Income protection insurance

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Most of us need to work to pay the bills. The mortgage, credit cards, electric, phone, water, council tax and the rest. The bills don't stop, even if we are very sick. If you lost your income for months or years, your savings and state benefits would probably not cover your living costs. You have a one in seven chance of being off work for 6 months or more due to illness or accident during your working life. Being diagnosed with cancer often means extra costs such as transport to and from hospital for regular treatment, at the very time income is reduced with time off work.


By law, an employer must pay most employees statutory sick pay for up to 28 weeks, few will pay for longer. This will almost certainly be a lot less than your full earnings. If it is obvious you can never return to work, they may stop paying and terminate your employment. 


If you are one of the increasing numbers of self-employed workers in the UK, then apart from monies owed, nobody pays you when you are off sick. It can be harder for the self-employed to get state benefits than for employees.

What long-term income protection insurance covers

Income protection insurance aims to put you back to the position you were in before you were unable to work. It pays a regular tax-free monthly income. Long-term income protection pays out a monthly income if you cannot work because of illness or disability. Most policies pay out until you either recover or reach retirement age but others are for a set number of years.

What short-term income protection insurance covers

Many income protection/mortgage protection/payment protection/creditor policies only pay out for between three months and a year, some can extend to two years. These are fine to help you for a short period without income, but not if you have a longer term problem such as cancer that stops you working.

It is not payment protection. Payment protection insurance covers the repayments on a mortgage, loan or credit card if you are unable to work due to accident, sickness or unemployment. Many only pay for 12 months. Income protection is longer term. 

When income protection insurance pays out

Policies only pay out when you are not working at all. Some will offer reduced payments when you are back to work part-time or doing less stressful work. If you are having treatment but still working, they will not pay a claim.

Amount covered

You should select the level of monthly income which will allow you to pay your bills and carry on with a reasonable lifestyle. There are limitations on what insurers will pay, linked to your normal income, so you cannot be better off than when working. The maximum amount of cover you are allowed to take out is usually about half of your gross annual earnings.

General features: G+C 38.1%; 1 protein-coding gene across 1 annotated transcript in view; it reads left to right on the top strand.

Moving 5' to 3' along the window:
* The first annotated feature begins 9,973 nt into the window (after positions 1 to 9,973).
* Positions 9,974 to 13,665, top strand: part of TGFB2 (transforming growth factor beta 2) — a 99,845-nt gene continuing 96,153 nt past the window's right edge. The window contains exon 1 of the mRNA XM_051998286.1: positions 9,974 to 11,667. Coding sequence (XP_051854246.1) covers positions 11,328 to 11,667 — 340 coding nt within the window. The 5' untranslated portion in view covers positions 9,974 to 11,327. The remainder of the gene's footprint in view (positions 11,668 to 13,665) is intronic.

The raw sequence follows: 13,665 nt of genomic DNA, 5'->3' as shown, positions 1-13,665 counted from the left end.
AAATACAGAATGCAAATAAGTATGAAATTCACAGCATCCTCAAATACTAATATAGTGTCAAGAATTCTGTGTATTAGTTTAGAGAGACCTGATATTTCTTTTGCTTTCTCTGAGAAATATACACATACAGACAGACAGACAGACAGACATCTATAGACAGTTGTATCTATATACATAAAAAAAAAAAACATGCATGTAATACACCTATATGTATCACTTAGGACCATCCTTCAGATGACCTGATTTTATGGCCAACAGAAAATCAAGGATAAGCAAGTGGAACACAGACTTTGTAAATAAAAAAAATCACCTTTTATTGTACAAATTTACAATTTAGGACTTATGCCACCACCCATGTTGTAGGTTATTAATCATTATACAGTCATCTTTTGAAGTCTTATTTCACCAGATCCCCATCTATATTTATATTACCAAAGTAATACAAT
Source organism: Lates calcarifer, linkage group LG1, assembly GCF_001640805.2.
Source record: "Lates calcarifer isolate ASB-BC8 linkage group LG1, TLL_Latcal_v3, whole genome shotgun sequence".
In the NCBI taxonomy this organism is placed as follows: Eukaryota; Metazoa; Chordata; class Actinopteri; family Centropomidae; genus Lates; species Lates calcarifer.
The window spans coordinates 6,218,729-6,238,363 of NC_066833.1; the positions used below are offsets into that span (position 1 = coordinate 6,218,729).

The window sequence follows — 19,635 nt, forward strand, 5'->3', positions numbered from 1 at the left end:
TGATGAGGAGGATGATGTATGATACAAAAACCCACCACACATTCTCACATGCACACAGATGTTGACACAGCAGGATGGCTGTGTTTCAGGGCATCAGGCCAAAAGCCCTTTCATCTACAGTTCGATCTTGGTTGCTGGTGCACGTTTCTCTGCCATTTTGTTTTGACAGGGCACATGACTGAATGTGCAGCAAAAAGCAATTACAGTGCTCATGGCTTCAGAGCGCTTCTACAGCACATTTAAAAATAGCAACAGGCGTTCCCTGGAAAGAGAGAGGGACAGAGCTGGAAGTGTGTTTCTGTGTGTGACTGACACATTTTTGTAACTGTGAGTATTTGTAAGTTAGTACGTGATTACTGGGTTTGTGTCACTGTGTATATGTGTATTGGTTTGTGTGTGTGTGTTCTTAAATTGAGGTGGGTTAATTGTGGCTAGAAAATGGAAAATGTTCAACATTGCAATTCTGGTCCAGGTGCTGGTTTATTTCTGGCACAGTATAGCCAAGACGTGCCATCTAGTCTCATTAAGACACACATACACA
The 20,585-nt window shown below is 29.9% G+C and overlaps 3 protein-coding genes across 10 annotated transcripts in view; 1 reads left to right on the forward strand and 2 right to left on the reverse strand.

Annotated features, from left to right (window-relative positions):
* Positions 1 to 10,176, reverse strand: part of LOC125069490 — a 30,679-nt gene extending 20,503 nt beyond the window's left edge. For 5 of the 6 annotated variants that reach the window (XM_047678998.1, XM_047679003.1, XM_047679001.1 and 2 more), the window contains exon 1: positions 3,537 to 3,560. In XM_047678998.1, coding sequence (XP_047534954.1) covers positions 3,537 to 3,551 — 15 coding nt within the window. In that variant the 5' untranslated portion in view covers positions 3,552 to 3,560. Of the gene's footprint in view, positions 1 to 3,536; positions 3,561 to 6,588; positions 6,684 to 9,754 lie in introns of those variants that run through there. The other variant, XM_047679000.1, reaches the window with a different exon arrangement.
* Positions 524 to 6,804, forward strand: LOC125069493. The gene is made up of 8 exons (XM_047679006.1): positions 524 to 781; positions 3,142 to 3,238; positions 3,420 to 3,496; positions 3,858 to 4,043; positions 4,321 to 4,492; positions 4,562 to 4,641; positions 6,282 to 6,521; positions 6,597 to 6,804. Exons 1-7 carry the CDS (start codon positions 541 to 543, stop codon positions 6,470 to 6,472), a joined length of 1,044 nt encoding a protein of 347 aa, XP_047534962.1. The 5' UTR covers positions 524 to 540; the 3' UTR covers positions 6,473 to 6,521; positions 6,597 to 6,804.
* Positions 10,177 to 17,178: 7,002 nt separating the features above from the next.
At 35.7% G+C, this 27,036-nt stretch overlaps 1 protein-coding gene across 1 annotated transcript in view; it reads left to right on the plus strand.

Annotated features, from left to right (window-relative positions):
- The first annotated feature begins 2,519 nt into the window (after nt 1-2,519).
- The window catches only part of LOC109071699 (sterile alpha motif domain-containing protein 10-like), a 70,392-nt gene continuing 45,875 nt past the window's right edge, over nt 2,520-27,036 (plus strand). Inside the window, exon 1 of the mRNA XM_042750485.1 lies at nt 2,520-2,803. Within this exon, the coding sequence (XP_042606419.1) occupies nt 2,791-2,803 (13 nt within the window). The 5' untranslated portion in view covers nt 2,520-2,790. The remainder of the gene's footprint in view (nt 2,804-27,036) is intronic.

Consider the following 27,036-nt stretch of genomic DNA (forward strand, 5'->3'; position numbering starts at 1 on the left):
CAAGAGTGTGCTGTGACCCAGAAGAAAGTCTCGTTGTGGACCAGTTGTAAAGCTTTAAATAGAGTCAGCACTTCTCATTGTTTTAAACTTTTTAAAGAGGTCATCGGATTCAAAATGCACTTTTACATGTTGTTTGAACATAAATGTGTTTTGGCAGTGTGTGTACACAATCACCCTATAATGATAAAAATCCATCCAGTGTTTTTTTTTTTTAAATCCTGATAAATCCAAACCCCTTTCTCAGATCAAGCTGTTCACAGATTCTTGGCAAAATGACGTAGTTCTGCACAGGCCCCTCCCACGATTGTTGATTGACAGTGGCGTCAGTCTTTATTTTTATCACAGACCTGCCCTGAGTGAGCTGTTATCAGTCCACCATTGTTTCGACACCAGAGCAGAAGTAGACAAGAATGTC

Some insurers make it easy to see what you will get. Others can make things confusing by saying that you’ll get £X per week but what the insurer pays will be decreased by whatever amount you are getting from other sources such as sick pay from your employer and state benefits. If you cannot understand what exactly an insurer will pay you if you claim, then ask or go to one that makes it clear.

Waiting period 

There may be a waiting period before the payments start, which can be from four weeks up to a year. This is the time between when you are ill and when the insurer begins to pay you a monthly income.


The price will depend on the amount of cover you need, your age, your work, the length of the waiting period and your planned retirement age.

People with cancer 

If you have or have had cancer, insurers will usually refuse to offer cover. Some insurers may refuse cover if family members have a history of cancer. 

Specialist policies 

A few specialist insurers will consider cover for those who have or have had cancer, but this cover is hard to find and can be expensive.

Pre-existing medical conditions 

You may not be able to make a claim for an illness you already have or have had before. 


There are many different policies with small variations that could mean the difference between being able to claim in full and getting a reduced pay-out, or even nothing.

Not covered 

This varies by insurer but the main ones are:

  • Disability due to, or caused by, HIV/AIDS.
  • Normal pregnancy and childbirth. 
  • Failure to follow medical advice.

Extra help

An increasing number of income protection policies include online and telephone advice. Insurers recognise that just paying cash is only one element of helping to protect your income. Many insurers offer back to work support that may include help in getting physically better, retraining and assistance in getting a new job.

Proportionate benefit

Some policies include a proportionate benefit to pay a partial income if you go back to work on a part-time basis. This accepts that few people can suddenly go from having months or years away from work, and instantly return to full time work, particularly if they have some form of permanent disability.


Insurers usually cover people from 18 up until a few years before retirement, and some will not cover anybody over 55.

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Cancer insurance guide

  • Health insurance and cancer
  • Cancer cash insurance
  • Travel insurance for cancer patients
  • Critical illness insurance
  • Income protection insurance

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